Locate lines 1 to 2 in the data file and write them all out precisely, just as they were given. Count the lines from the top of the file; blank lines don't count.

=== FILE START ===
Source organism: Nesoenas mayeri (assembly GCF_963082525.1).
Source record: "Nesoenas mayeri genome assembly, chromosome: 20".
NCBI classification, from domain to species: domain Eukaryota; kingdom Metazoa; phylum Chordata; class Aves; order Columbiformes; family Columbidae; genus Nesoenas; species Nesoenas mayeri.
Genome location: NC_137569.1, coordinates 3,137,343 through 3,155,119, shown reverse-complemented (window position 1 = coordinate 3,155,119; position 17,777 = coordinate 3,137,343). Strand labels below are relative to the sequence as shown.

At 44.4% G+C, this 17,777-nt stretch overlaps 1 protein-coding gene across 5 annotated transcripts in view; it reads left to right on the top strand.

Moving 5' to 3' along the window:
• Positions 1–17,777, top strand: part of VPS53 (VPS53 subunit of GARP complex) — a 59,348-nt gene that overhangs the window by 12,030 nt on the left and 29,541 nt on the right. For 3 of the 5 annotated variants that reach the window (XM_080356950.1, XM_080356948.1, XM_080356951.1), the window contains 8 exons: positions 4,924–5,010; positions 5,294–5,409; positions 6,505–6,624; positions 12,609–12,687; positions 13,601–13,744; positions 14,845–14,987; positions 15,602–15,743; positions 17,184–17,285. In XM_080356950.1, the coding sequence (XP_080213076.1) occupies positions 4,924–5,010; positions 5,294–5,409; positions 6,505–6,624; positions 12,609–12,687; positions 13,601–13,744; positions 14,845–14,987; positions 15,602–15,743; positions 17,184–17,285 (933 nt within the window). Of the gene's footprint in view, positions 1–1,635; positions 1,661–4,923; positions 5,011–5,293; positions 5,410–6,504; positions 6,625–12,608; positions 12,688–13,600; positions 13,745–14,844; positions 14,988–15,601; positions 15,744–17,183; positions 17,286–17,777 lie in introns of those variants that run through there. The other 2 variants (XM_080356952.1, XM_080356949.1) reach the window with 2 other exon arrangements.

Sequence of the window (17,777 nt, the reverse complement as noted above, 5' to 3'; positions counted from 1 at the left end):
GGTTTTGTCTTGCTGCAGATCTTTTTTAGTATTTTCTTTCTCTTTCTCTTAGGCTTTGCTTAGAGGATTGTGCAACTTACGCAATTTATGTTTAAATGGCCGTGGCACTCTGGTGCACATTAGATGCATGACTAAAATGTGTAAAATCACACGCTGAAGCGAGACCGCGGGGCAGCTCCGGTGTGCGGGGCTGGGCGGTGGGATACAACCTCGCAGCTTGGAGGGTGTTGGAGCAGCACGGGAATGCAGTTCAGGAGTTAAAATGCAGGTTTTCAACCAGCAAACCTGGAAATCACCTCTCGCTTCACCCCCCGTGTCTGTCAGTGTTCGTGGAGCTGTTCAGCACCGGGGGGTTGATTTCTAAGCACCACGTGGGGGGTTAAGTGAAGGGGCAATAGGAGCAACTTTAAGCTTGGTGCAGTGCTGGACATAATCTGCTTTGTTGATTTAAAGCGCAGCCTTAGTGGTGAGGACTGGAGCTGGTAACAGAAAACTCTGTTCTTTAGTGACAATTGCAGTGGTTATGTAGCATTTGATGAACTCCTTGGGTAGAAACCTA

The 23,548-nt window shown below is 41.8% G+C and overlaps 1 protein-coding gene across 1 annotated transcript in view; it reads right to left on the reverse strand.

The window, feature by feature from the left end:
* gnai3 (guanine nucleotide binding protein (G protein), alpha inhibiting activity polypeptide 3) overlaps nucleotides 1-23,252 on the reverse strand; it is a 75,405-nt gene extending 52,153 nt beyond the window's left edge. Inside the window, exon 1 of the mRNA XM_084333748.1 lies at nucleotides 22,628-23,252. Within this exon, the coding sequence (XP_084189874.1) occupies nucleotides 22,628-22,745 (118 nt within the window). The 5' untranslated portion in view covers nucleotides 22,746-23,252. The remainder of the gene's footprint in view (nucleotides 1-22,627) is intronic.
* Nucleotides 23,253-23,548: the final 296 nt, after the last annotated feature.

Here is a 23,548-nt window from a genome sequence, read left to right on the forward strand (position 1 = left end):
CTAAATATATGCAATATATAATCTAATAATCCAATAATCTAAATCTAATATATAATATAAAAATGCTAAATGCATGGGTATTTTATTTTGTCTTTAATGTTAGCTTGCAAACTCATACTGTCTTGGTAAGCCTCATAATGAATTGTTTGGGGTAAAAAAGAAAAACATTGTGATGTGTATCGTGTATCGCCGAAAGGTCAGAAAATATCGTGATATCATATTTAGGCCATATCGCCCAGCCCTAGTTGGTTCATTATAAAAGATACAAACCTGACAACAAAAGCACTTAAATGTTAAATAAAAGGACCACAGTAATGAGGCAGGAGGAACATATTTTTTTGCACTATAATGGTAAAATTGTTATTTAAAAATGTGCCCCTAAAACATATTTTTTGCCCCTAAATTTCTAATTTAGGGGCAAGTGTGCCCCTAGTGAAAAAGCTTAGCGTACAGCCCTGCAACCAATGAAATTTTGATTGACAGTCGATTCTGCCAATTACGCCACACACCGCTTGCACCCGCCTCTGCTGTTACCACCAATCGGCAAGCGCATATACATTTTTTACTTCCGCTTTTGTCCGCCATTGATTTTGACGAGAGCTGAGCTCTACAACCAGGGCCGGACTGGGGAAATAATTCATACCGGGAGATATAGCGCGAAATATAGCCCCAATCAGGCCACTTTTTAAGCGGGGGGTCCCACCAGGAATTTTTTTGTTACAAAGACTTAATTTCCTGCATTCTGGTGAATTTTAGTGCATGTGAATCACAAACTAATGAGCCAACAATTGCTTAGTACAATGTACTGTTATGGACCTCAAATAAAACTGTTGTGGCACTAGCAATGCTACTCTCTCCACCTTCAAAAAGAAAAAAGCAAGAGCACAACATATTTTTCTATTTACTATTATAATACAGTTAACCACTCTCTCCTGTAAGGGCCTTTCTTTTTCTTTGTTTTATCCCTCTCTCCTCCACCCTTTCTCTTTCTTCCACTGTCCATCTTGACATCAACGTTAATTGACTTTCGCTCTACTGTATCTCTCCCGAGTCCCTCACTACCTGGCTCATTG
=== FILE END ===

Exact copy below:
Source organism: Nesoenas mayeri (assembly GCF_963082525.1).
Source record: "Nesoenas mayeri genome assembly, chromosome: 20".